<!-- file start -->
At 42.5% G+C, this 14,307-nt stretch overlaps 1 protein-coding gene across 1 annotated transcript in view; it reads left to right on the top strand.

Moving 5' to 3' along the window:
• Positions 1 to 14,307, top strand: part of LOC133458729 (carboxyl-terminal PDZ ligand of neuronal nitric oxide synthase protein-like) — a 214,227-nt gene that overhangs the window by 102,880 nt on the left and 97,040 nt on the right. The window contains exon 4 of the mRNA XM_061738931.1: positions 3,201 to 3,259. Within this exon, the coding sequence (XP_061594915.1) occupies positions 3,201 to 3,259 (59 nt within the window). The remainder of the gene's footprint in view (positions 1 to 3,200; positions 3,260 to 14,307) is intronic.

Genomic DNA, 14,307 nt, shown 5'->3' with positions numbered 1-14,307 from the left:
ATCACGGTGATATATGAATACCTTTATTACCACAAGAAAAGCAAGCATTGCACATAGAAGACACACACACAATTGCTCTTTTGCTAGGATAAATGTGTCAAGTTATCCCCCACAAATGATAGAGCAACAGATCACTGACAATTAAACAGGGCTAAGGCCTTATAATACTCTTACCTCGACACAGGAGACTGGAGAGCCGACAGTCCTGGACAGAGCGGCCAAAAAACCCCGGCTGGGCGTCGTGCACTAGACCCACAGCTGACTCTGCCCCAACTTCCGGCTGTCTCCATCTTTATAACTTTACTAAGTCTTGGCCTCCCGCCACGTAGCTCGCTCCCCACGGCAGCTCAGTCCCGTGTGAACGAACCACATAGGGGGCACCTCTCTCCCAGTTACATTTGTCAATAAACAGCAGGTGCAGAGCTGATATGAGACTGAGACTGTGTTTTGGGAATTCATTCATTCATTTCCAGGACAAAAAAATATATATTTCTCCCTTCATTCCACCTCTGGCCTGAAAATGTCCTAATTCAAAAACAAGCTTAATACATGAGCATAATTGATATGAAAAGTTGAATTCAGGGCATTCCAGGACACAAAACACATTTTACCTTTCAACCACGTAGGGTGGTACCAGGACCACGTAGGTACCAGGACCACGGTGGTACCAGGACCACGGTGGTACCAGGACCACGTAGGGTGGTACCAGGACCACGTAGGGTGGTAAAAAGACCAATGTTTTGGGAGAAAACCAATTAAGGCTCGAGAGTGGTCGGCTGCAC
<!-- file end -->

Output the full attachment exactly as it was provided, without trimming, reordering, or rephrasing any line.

At 42.5% G+C, this 14,307-nt stretch overlaps 1 protein-coding gene across 1 annotated transcript in view; it reads left to right on the top strand.

Moving 5' to 3' along the window:
• Positions 1 to 14,307, top strand: part of LOC133458729 (carboxyl-terminal PDZ ligand of neuronal nitric oxide synthase protein-like) — a 214,227-nt gene that overhangs the window by 102,880 nt on the left and 97,040 nt on the right. The window contains exon 4 of the mRNA XM_061738931.1: positions 3,201 to 3,259. Within this exon, the coding sequence (XP_061594915.1) occupies positions 3,201 to 3,259 (59 nt within the window). The remainder of the gene's footprint in view (positions 1 to 3,200; positions 3,260 to 14,307) is intronic.

Genomic DNA, 14,307 nt, shown 5'->3' with positions numbered 1-14,307 from the left:
ATCACGGTGATATATGAATACCTTTATTACCACAAGAAAAGCAAGCATTGCACATAGAAGACACACACACAATTGCTCTTTTGCTAGGATAAATGTGTCAAGTTATCCCCCACAAATGATAGAGCAACAGATCACTGACAATTAAACAGGGCTAAGGCCTTATAATACTCTTACCTCGACACAGGAGACTGGAGAGCCGACAGTCCTGGACAGAGCGGCCAAAAAACCCCGGCTGGGCGTCGTGCACTAGACCCACAGCTGACTCTGCCCCAACTTCCGGCTGTCTCCATCTTTATAACTTTACTAAGTCTTGGCCTCCCGCCACGTAGCTCGCTCCCCACGGCAGCTCAGTCCCGTGTGAACGAACCACATAGGGGGCACCTCTCTCCCAGTTACATTTGTCAATAAACAGCAGGTGCAGAGCTGATATGAGACTGAGACTGTGTTTTGGGAATTCATTCATTCATTTCCAGGACAAAAAAATATATATTTCTCCCTTCATTCCACCTCTGGCCTGAAAATGTCCTAATTCAAAAACAAGCTTAATACATGAGCATAATTGATATGAAAAGTTGAATTCAGGGCATTCCAGGACACAAAACACATTTTACCTTTCAACCACGTAGGGTGGTACCAGGACCACGTAGGTACCAGGACCACGGTGGTACCAGGACCACGGTGGTACCAGGACCACGTAGGGTGGTACCAGGACCACGTAGGGTGGTAAAAAGACCAATGTTTTGGGAGAAAACCAATTAAGGCTCGAGAGTGGTCGGCTGCAC